The BME sensor inside a lasercut enclosure. I generated the box template using the excellent [boxes.py tool](https://www.festi.info/boxes.py/) and added the holes using the lasercutter software [Lightburn](https://lightburnsoftware.com/).
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The BME sensor inside a lasercut enclosure. I generated the box template using the excellent boxes.py tool and added the holes using the lasercutter software Lightburn.

ESPHome and Home Assistant

After that, the only thing left was polishing the ESPHome config a bit and creating a Sauna dashboard in Home Assistant to see and control everything.

If you’ve never used ESPHome before, you should really try it out. The entire YAML configuration file for this project is 75 lines long and includes the BME280 config and the relay module as a set of GPIO switches. No coding required whatsoever.

After flashing the ESPHome config to the ESP32 micro-controller using a single CLI command (esphome run sauna.yaml), I just needed to run the ESPHome integration setup wizard in Home Assistant to automatically add the different sensors provided by the BME280 and the relays to Home Assistant.

Even after using ESPHome in multiple other projects, I keep being amazed with how easy ESPHome makes the integration with Home Assistant and how reliable it is afterwards.

        
        substitutions:
  deviceid: sauna
  devicename: Sauna

esphome:
  name: sauna
  platform: ESP32
  board: esp32dev
  # Some custom options required for AZ Delivery board
  # https://github.com/esphome/feature-requests/issues/609
  platformio_options: 
    platform: espressif32
    board: az-delivery-devkit-v4
    board_build.mcu: esp32
    board_build.f_cpu: 240000000L

wifi:
  ssid: !secret wifi_ssid
  password: !secret wifi_password
  manual_ip:
    static_ip: !secret wifi_static_ip
    gateway: !secret wifi_gateway
    subnet: !secret wifi_subnet

# Enable Home Assistant API
api:
  password: !secret api_password

# Enable Over-The-Air updates
ota:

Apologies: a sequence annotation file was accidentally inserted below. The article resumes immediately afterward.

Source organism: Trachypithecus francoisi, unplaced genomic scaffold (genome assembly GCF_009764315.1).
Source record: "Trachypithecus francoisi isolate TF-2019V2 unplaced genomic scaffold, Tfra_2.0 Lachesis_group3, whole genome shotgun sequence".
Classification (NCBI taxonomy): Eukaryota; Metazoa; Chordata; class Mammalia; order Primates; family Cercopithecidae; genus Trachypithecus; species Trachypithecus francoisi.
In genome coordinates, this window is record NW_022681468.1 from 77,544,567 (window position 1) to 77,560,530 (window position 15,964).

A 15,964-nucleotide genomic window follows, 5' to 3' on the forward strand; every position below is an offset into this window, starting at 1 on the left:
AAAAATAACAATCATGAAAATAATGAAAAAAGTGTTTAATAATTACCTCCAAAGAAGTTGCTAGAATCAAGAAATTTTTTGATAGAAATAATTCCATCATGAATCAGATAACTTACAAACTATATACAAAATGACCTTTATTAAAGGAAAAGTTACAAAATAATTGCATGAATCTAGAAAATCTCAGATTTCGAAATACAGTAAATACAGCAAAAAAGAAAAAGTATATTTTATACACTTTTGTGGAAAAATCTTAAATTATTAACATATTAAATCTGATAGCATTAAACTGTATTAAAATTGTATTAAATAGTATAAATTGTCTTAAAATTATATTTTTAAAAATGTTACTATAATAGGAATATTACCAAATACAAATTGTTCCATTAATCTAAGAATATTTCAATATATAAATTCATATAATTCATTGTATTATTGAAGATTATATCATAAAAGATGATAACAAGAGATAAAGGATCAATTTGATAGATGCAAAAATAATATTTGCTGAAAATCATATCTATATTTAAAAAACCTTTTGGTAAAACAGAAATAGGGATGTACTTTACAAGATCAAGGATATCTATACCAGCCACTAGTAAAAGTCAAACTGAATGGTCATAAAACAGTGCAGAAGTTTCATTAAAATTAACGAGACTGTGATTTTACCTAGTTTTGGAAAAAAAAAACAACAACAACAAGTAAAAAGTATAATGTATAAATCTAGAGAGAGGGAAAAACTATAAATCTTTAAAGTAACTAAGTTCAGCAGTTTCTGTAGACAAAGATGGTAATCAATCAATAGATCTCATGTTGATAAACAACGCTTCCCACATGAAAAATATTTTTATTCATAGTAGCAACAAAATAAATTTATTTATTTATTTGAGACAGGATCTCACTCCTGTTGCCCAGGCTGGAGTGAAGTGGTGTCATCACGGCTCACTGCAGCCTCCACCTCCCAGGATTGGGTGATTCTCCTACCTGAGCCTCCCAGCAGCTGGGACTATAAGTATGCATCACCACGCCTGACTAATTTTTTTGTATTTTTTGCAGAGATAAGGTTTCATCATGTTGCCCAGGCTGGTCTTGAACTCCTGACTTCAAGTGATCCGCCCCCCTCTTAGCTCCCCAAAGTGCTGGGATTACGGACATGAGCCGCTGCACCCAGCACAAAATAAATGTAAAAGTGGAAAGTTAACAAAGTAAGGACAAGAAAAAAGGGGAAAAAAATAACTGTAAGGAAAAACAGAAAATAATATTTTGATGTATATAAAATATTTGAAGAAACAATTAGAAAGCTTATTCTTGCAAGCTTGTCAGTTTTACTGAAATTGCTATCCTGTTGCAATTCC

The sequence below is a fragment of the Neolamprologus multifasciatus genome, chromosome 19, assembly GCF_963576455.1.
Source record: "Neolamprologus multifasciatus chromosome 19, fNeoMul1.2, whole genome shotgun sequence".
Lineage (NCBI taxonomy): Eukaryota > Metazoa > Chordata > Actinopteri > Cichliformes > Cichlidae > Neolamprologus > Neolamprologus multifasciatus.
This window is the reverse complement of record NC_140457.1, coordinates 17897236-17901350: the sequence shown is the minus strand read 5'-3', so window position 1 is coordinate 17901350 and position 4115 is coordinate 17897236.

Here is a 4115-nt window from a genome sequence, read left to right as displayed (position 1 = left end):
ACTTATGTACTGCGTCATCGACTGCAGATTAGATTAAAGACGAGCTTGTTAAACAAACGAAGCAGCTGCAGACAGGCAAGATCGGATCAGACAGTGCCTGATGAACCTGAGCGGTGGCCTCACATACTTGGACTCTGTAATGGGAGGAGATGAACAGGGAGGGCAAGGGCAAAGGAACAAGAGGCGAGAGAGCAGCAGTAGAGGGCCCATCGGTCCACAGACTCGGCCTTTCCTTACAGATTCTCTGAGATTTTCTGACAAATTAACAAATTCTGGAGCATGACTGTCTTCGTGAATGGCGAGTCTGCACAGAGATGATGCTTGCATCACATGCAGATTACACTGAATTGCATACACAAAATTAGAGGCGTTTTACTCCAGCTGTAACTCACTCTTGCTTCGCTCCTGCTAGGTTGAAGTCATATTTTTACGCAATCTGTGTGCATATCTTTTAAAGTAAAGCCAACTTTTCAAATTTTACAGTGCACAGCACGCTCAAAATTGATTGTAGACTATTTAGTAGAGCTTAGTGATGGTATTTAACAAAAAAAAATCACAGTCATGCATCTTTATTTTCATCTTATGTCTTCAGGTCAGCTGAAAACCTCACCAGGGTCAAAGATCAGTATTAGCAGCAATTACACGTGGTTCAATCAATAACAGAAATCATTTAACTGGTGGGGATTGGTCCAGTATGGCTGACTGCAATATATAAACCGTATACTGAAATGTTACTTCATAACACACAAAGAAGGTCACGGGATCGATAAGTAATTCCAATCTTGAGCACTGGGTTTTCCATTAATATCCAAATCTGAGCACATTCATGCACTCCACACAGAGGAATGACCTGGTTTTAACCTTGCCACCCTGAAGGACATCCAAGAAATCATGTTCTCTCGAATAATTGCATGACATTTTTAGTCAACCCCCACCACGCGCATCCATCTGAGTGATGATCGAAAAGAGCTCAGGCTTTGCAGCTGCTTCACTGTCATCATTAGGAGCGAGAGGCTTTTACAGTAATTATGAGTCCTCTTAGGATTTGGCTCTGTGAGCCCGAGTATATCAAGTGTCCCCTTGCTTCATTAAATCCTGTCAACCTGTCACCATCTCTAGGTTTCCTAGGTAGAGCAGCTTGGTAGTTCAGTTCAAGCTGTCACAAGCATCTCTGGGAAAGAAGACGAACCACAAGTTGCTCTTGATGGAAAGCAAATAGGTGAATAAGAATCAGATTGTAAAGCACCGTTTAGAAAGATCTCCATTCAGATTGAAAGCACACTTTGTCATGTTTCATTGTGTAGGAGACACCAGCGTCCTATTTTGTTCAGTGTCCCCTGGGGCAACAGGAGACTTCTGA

password: !secret ota_password

logger:

i2c:
  sda: 21
  scl: 22

switch:
  - platform: gpio
    id: ${deviceid}_front_heater
    name: ${devicename} Front Heater
    pin:
      number: 25
      inverted: True

  - platform: gpio
    id: ${deviceid}_leg_heater
    name: ${devicename} Leg Heater
    pin:
      number: 26
      inverted: True

  - platform: gpio
    id: ${deviceid}_back_heater
    name: ${devicename} Back Heater
    pin:
      number: 33
      inverted: True

# https://esphome.io/components/sensor/bme280.html
sensor:
  - platform: bme280
    temperature:
      id: ${deviceid}_temperature
      name: "${devicename} Temperature"
      oversampling: 16x
    pressure:
      id: ${deviceid}_pressure
      name: "${devicename} Pressure"
    humidity:
      id: ${deviceid}_humidity
      name: "${devicename} Humidity"
    update_interval: 3s
    address: 0x76
    
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The ESPHome config I used, also available on github.

Sauna dashboard in Home Assistant, as shown in on the iOS app.
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Sauna dashboard in Home Assistant, as shown in on the iOS app.

As of now, I mostly still “manually” flip individual infrared heaters on and off through my phone, but of course, using Home Assistant it would be trivially easy to implement specific automation rules around it.

Potential Improvements

The above describes the state of things at the time of posting, but there’s tons of potential improvements I’ve been thinking about:

  • Remote light control: I’m currently just using the remote control that came with the LED panel. I’d like to explore using WLED to add smart control.
  • Smart speakers: From experience I know that in a sauna this is a bit gimmicky, but I might still consider it (just because).
  • Proper climate control: i.e. the ability to set and hold a specific target temperature. I’m thinking I could use ESPHome’s PID Controller feature.
  • Control Panel: Mount a touch control panel to the sauna wall to control the sauna without the need of a phone or computer. I’ve been looking at Nextion.
  • Statistics Dashboard: Build a dashboard in Home Assistant or Grafana to show fun stats (total time in sauna over time, avg session length, avg. temperature, etc).
  • Personalized sauna profiles: Different sauna programs (short and hot, long and less hot, temperature intervals, etc) customizable for different people.

I’m not sure whether I’ll end up doing do any of these, but it never hurts to have a backlog of things to work on 😎. If I do, I’ll update this post accordingly.

Worth it?

It’s easy to argue that installing home automation in a sauna is overkill. Indeed, a few manual on-off switches and a cheap thermometer pretty much achieve the same thing for significantly less money and effort. They also don’t require a phone or computer to operate.

But of course, that argument can be made about most home automation projects.

For me, the goal is not to save time or effort, it’s about learning and having fun along the way. The convenience it brings afterwards is more of an added bonus.

So worth it? Yes, 100%!